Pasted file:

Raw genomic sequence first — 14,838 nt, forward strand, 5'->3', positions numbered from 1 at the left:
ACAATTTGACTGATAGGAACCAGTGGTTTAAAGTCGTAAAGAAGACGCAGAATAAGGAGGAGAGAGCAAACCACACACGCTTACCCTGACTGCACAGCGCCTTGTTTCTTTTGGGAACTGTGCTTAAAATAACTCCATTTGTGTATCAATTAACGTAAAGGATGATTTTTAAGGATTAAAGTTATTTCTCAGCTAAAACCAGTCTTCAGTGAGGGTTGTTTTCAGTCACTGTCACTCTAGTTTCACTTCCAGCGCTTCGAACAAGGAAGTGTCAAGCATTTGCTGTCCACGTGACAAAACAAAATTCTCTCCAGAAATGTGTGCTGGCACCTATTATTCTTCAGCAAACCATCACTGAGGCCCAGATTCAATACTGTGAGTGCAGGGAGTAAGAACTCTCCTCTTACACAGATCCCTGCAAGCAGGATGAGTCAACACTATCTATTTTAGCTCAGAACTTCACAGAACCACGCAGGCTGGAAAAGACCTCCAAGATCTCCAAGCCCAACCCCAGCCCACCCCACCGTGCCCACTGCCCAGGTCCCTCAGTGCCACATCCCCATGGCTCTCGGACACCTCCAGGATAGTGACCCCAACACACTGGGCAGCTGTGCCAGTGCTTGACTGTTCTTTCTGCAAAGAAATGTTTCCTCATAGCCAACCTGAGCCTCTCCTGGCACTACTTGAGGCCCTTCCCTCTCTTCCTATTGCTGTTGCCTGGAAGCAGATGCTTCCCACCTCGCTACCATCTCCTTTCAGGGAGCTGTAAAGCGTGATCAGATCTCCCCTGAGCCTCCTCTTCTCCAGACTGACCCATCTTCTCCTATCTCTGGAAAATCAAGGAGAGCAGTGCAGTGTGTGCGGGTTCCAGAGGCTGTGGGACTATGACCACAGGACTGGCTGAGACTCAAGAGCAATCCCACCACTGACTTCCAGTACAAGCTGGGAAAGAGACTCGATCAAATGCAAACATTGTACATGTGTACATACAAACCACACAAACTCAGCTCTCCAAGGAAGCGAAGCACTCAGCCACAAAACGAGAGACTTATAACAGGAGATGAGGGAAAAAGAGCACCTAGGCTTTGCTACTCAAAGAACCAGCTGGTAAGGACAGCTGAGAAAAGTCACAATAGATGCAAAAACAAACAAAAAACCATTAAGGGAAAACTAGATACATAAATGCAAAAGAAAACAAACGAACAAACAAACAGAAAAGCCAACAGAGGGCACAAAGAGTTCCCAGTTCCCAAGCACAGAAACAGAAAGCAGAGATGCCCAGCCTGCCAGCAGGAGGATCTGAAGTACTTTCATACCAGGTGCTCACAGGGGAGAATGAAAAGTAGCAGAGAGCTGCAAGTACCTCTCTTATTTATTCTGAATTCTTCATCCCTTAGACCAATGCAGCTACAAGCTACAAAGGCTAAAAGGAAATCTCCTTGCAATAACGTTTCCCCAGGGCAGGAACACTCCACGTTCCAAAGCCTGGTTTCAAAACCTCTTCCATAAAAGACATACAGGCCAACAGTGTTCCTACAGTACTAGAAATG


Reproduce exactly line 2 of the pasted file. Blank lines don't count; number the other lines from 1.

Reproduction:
ACAATTTGACTGATAGGAACCAGTGGTTTAAAGTCGTAAAGAAGACGCAGAATAAGGAGGAGAGAGCAAACCACACACGCTTACCCTGACTGCACAGCGCCTTGTTTCTTTTGGGAACTGTGCTTAAAATAACTCCATTTGTGTATCAATTAACGTAAAGGATGATTTTTAAGGATTAAAGTTATTTCTCAGCTAAAACCAGTCTTCAGTGAGGGTTGTTTTCAGTCACTGTCACTCTAGTTTCACTTCCAGCGCTTCGAACAAGGAAGTGTCAAGCATTTGCTGTCCACGTGACAAAACAAAATTCTCTCCAGAAATGTGTGCTGGCACCTATTATTCTTCAGCAAACCATCACTGAGGCCCAGATTCAATACTGTGAGTGCAGGGAGTAAGAACTCTCCTCTTACACAGATCCCTGCAAGCAGGATGAGTCAACACTATCTATTTTAGCTCAGAACTTCACAGAACCACGCAGGCTGGAAAAGACCTCCAAGATCTCCAAGCCCAACCCCAGCCCACCCCACCGTGCCCACTGCCCAGGTCCCTCAGTGCCACATCCCCATGGCTCTCGGACACCTCCAGGATAGTGACCCCAACACACTGGGCAGCTGTGCCAGTGCTTGACTGTTCTTTCTGCAAAGAAATGTTTCCTCATAGCCAACCTGAGCCTCTCCTGGCACTACTTGAGGCCCTTCCCTCTCTTCCTATTGCTGTTGCCTGGAAGCAGATGCTTCCCACCTCGCTACCATCTCCTTTCAGGGAGCTGTAAAGCGTGATCAGATCTCCCCTGAGCCTCCTCTTCTCCAGACTGACCCATCTTCTCCTATCTCTGGAAAATCAAGGAGAGCAGTGCAGTGTGTGCGGGTTCCAGAGGCTGTGGGACTATGACCACAGGACTGGCTGAGACTCAAGAGCAATCCCACCACTGACTTCCAGTACAAGCTGGGAAAGAGACTCGATCAAATGCAAACATTGTACATGTGTACATACAAACCACACAAACTCAGCTCTCCAAGGAAGCGAAGCACTCAGCCACAAAACGAGAGACTTATAACAGGAGATGAGGGAAAAAGAGCACCTAGGCTTTGCTACTCAAAGAACCAGCTGGTAAGGACAGCTGAGAAAAGTCACAATAGATGCAAAAACAAACAAAAAACCATTAAGGGAAAACTAGATACATAAATGCAAAAGAAAACAAACGAACAAACAAACAGAAAAGCCAACAGAGGGCACAAAGAGTTCCCAGTTCCCAAGCACAGAAACAGAAAGCAGAGATGCCCAGCCTGCCAGCAGGAGGATCTGAAGTACTTTCATACCAGGTGCTCACAGGGGAGAATGAAAAGTAGCAGAGAGCTGCAAGTACCTCTCTTATTTATTCTGAATTCTTCATCCCTTAGACCAATGCAGCTACAAGCTACAAAGGCTAAAAGGAAATCTCCTTGCAATAACGTTTCCCCAGGGCAGGAACACTCCACGTTCCAAAGCCTGGTTTCAAAACCTCTTCCATAAAAGACATACAGGCCAACAGTGTTCCTACAGTACTAGAAATG